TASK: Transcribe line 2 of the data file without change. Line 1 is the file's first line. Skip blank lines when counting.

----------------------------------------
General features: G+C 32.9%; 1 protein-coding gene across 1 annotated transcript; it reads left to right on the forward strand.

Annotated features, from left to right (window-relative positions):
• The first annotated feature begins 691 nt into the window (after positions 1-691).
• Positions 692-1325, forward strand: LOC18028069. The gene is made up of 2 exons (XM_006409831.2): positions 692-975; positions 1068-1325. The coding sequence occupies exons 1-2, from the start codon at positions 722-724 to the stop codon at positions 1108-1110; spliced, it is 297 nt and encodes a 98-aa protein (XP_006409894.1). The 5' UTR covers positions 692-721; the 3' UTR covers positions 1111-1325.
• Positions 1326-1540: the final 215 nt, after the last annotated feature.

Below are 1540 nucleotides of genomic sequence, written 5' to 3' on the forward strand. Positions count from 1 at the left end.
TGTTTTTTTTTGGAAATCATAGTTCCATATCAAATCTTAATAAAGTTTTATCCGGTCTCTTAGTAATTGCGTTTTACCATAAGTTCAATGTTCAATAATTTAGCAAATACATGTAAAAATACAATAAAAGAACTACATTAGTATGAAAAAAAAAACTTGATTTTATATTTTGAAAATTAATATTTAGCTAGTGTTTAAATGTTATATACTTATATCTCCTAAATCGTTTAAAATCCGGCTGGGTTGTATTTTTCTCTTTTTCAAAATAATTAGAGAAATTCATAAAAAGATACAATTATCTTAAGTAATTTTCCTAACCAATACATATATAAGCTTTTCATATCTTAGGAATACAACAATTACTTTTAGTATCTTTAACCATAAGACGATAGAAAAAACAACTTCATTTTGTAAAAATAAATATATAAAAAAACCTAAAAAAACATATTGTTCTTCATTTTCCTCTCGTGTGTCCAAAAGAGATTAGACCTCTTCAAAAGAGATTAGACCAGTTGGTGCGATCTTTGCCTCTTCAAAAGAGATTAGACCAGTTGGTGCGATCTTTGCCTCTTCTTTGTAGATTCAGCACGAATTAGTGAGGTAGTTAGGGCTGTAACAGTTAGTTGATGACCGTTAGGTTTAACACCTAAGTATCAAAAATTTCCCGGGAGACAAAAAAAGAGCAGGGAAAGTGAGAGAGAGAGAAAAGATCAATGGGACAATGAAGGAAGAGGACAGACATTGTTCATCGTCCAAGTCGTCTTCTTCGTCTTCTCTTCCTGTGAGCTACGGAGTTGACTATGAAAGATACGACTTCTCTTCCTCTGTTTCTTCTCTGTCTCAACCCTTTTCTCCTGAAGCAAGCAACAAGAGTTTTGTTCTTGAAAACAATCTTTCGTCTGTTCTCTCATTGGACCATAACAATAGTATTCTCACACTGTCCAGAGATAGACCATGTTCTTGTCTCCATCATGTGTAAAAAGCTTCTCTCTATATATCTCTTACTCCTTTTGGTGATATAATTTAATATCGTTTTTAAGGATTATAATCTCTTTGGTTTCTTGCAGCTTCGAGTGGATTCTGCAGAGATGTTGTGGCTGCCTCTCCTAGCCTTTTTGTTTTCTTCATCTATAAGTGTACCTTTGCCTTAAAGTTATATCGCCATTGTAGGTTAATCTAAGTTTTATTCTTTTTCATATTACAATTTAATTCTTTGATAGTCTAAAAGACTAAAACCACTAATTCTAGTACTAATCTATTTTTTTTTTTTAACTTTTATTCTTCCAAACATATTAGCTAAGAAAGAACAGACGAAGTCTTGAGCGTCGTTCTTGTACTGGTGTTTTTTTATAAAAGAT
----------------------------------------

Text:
Annotated features, from left to right (window-relative positions):